Ain El Remmaneh and Chiyah are two areas separated by one street and joined by patriotism. Ain El Remmaneh is said to be a “Christian” territory, and Chiyah is said to be a “Muslim” territory.
On Tuesday night, the peace between the two areas was disrupted by groups of people trying to chant sectarian biases and trespassing civil rights and freedoms of expression. Army forces quickly intervened to separate the sectarian groups that were creating tension and strives.
Due to the painful memory of the Lebanese Civil War, which had started one way or another in Ain El Remmaneh, many speculations ignited, hinting a new civil war. Communities all over Lebanon were left unsettled.
However, Lebanese mothers not only know how to solve conflicts between their children and find the TV remote control that has been lost since forever, but they also know how to disperse hate and replace it with overwhelming love!
The women of Chiyah and Ain Remmaneh invited over the people from both areas for a peaceful march from Sannine Roastery in Ain Remmaneh to Chiyah.
Huge number of people from both areas, and from different areas all around Lebanon, met at Sannine Roastery at 4:00pm, the very next day of the conflicts, on November 27, to start the march. Our beautiful women marched their way to Chiyah holding flowers, peaceful posters, and candles.
For this march, our women left their pots and pans at home and carried their hearts upon their sleeves. The Lebanese National Anthem was the only chant heard throughout the march.
The march was met with a heartwarming welcome from the people of Chiyah; women tossed rice and flower petals over the marching people from their balconies as a way of greeting. The fear of one another was broken once again by the will of Lebanese people and their stubbornness to keep the peace.
The march was so touching that army officers were seen smiling at the women with pride, with many of us crying tears of joy. People were finally coming to terms with the hate and grudge that were ignited during the 1975 civil war, choosing to bury the hatch and open a new page.
One of the mothers said in a live interview: “I want to say to Lebanon and to all the Lebanese people; no leader is worth the bloodshed of our children. We have lived through the civil war; we know what civil war means and we know blood and murder and we know that those who die in the process are easily forgotten.”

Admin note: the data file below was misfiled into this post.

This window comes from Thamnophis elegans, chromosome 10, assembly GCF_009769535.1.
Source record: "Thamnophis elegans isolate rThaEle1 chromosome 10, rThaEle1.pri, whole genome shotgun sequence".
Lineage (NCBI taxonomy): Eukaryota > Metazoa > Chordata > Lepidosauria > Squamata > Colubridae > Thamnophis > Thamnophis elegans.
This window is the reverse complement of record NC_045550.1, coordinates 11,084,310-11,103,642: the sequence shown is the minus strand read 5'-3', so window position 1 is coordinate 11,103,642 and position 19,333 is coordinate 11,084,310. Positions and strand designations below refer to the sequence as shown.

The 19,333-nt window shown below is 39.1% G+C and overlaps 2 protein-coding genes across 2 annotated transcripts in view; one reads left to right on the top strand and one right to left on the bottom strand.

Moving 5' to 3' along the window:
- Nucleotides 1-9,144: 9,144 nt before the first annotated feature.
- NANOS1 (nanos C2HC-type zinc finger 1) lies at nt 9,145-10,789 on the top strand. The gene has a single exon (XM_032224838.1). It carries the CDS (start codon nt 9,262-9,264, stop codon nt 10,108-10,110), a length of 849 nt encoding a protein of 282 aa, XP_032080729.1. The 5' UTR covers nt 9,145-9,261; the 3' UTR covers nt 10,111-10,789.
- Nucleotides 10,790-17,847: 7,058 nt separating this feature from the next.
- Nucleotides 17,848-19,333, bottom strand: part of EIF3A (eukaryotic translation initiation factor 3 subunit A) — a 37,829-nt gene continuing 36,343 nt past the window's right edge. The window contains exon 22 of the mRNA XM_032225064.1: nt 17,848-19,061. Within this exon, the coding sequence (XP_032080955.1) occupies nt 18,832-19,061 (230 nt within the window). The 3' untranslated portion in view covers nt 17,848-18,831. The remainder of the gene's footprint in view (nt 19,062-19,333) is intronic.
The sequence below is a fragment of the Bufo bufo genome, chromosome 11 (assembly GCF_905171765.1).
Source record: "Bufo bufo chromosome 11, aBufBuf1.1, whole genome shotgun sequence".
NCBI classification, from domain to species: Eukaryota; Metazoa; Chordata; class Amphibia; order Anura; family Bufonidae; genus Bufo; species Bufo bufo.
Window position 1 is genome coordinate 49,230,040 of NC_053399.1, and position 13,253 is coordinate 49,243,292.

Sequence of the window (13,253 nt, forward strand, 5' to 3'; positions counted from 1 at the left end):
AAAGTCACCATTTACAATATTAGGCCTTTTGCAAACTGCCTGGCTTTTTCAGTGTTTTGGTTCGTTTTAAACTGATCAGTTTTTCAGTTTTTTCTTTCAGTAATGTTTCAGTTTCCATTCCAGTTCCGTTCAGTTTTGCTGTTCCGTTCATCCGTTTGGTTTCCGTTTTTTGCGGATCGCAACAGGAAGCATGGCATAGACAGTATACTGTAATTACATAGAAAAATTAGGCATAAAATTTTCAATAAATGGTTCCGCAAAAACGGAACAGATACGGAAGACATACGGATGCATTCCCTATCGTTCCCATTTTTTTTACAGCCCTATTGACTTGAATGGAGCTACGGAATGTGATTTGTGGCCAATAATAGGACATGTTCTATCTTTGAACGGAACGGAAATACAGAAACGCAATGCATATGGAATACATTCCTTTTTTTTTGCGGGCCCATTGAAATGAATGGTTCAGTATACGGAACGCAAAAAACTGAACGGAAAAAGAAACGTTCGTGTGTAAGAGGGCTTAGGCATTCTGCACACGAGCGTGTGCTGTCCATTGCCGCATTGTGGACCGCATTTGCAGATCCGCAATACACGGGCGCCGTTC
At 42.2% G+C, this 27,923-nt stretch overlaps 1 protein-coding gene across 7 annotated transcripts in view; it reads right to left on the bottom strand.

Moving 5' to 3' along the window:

She continues her cry saying, “Criminals pray in their own hypocritical way for the dead and then become members of Parliament and ministers. I say to all my people here, don’t let your children go to war.”
“We have demands; we demand electricity and we demand water and we demand basic life needs. If leaders do love you, they would not have let you beg for a chance to live.”
Touching words and emotional scenes were heard and witnessed as the Lebanese mothers of both these districts came together in an outstanding role model to the nation to impede the viral disease of sectarian-provoking to even see the light.
These are the mothers who lived the civil war and its horrors and consequences. They refuse it to their children and the nation.
A mother was seen hugging another from the neighboring district while crying. She had a sign that says, “Our children are not your children, our children are the children of life;” a quote inspired by him who became known as the Son of Lebanon: Gebran Khalil Gebran.
This is the Lebanon many sacrificed their lives for. This is peace, this is love, this is Lebanon. These mothers, and the likes who marched today in Lebanon for the same purpose, just told us with their action that Lebanon is going to make it.
And we salute them for that, for the hope and empowerment they just gave the nation, and for being who they are of great mothers to Lebanon.
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